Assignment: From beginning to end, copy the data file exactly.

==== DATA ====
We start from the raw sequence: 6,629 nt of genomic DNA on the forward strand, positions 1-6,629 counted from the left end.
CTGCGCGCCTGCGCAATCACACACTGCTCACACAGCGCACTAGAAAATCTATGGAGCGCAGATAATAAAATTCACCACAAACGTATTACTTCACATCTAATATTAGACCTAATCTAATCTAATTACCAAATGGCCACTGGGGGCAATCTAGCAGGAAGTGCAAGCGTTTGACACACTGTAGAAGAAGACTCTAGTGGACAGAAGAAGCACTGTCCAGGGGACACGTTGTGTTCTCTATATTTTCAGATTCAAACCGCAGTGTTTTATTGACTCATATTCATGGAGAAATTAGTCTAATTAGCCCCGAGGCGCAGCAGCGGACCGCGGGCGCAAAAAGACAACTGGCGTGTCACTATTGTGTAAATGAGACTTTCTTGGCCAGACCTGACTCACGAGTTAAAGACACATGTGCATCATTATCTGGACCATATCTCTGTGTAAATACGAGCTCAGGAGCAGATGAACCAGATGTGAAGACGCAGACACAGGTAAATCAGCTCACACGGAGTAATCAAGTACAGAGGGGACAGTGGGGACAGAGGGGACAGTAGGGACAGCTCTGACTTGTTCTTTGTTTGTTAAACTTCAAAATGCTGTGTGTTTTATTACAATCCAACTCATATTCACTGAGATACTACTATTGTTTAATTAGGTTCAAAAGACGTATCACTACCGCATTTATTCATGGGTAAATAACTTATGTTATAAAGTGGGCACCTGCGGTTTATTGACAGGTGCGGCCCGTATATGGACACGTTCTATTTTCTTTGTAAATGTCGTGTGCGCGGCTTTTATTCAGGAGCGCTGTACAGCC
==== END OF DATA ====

We start from the raw sequence: 6,629 nt of genomic DNA on the forward strand, positions 1-6,629 counted from the left end.
CTGCGCGCCTGCGCAATCACACACTGCTCACACAGCGCACTAGAAAATCTATGGAGCGCAGATAATAAAATTCACCACAAACGTATTACTTCACATCTAATATTAGACCTAATCTAATCTAATTACCAAATGGCCACTGGGGGCAATCTAGCAGGAAGTGCAAGCGTTTGACACACTGTAGAAGAAGACTCTAGTGGACAGAAGAAGCACTGTCCAGGGGACACGTTGTGTTCTCTATATTTTCAGATTCAAACCGCAGTGTTTTATTGACTCATATTCATGGAGAAATTAGTCTAATTAGCCCCGAGGCGCAGCAGCGGACCGCGGGCGCAAAAAGACAACTGGCGTGTCACTATTGTGTAAATGAGACTTTCTTGGCCAGACCTGACTCACGAGTTAAAGACACATGTGCATCATTATCTGGACCATATCTCTGTGTAAATACGAGCTCAGGAGCAGATGAACCAGATGTGAAGACGCAGACACAGGTAAATCAGCTCACACGGAGTAATCAAGTACAGAGGGGACAGTGGGGACAGAGGGGACAGTAGGGACAGCTCTGACTTGTTCTTTGTTTGTTAAACTTCAAAATGCTGTGTGTTTTATTACAATCCAACTCATATTCACTGAGATACTACTATTGTTTAATTAGGTTCAAAAGACGTATCACTACCGCATTTATTCATGGGTAAATAACTTATGTTATAAAGTGGGCACCTGCGGTTTATTGACAGGTGCGGCCCGTATATGGACACGTTCTATTTTCTTTGTAAATGTCGTGTGCGCGGCTTTTATTCAGGAGCGCTGTACAGCC